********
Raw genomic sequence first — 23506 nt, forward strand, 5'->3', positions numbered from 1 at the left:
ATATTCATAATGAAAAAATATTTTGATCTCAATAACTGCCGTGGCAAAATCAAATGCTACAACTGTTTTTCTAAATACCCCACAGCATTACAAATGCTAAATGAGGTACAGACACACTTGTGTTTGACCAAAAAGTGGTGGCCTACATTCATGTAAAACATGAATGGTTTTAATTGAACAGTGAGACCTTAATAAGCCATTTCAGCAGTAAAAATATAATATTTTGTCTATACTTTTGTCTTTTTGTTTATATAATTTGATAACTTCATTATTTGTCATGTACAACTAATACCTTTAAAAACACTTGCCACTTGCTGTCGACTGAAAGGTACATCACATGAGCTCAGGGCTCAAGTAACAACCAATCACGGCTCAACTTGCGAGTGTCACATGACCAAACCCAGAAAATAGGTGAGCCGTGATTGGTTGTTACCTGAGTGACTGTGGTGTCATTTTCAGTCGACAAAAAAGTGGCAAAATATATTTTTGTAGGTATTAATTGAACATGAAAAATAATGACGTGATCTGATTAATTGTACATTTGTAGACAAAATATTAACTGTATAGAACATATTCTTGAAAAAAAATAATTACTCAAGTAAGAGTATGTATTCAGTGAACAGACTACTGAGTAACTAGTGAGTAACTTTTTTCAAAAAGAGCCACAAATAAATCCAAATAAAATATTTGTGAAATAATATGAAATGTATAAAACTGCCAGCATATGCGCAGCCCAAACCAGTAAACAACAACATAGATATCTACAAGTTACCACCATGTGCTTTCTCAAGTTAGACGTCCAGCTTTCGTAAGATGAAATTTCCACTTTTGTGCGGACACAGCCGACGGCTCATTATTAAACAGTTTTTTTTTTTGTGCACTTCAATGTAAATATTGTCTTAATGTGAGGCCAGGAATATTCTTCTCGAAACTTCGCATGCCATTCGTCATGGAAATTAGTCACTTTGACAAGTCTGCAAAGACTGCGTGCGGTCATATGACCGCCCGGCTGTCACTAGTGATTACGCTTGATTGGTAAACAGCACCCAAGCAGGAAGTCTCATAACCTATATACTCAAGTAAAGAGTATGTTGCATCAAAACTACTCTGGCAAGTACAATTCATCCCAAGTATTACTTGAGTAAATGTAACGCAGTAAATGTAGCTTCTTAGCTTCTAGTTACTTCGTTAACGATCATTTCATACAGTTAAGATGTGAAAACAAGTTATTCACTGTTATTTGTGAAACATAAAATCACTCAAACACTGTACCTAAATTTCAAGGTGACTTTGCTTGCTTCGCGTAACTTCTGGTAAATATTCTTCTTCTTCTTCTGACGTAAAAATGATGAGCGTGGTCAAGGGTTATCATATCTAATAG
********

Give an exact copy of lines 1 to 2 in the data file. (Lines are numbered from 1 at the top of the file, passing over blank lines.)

Raw genomic sequence first — 23506 nt, forward strand, 5'->3', positions numbered from 1 at the left:
ATATTCATAATGAAAAAATATTTTGATCTCAATAACTGCCGTGGCAAAATCAAATGCTACAACTGTTTTTCTAAATACCCCACAGCATTACAAATGCTAAATGAGGTACAGACACACTTGTGTTTGACCAAAAAGTGGTGGCCTACATTCATGTAAAACATGAATGGTTTTAATTGAACAGTGAGACCTTAATAAGCCATTTCAGCAGTAAAAATATAATATTTTGTCTATACTTTTGTCTTTTTGTTTATATAATTTGATAACTTCATTATTTGTCATGTACAACTAATACCTTTAAAAACACTTGCCACTTGCTGTCGACTGAAAGGTACATCACATGAGCTCAGGGCTCAAGTAACAACCAATCACGGCTCAACTTGCGAGTGTCACATGACCAAACCCAGAAAATAGGTGAGCCGTGATTGGTTGTTACCTGAGTGACTGTGGTGTCATTTTCAGTCGACAAAAAAGTGGCAAAATATATTTTTGTAGGTATTAATTGAACATGAAAAATAATGACGTGATCTGATTAATTGTACATTTGTAGACAAAATATTAACTGTATAGAACATATTCTTGAAAAAAAATAATTACTCAAGTAAGAGTATGTATTCAGTGAACAGACTACTGAGTAACTAGTGAGTAACTTTTTTCAAAAAGAGCCACAAATAAATCCAAATAAAATATTTGTGAAATAATATGAAATGTATAAAACTGCCAGCATATGCGCAGCCCAAACCAGTAAACAACAACATAGATATCTACAAGTTACCACCATGTGCTTTCTCAAGTTAGACGTCCAGCTTTCGTAAGATGAAATTTCCACTTTTGTGCGGACACAGCCGACGGCTCATTATTAAACAGTTTTTTTTTTTGTGCACTTCAATGTAAATATTGTCTTAATGTGAGGCCAGGAATATTCTTCTCGAAACTTCGCATGCCATTCGTCATGGAAATTAGTCACTTTGACAAGTCTGCAAAGACTGCGTGCGGTCATATGACCGCCCGGCTGTCACTAGTGATTACGCTTGATTGGTAAACAGCACCCAAGCAGGAAGTCTCATAACCTATATACTCAAGTAAAGAGTATGTTGCATCAAAACTACTCTGGCAAGTACAATTCATCCCAAGTATTACTTGAGTAAATGTAACGCAGTAAATGTAGCTTCTTAGCTTCTAGTTACTTCGTTAACGATCATTTCATACAGTTAAGATGTGAAAACAAGTTATTCACTGTTATTTGTGAAACATAAAATCACTCAAACACTGTACCTAAATTTCAAGGTGACTTTGCTTGCTTCGCGTAACTTCTGGTAAATATTCTTCTTCTTCTTCTGACGTAAAAATGATGAGCGTGGTCAAGGGTTATCATATCTAATAG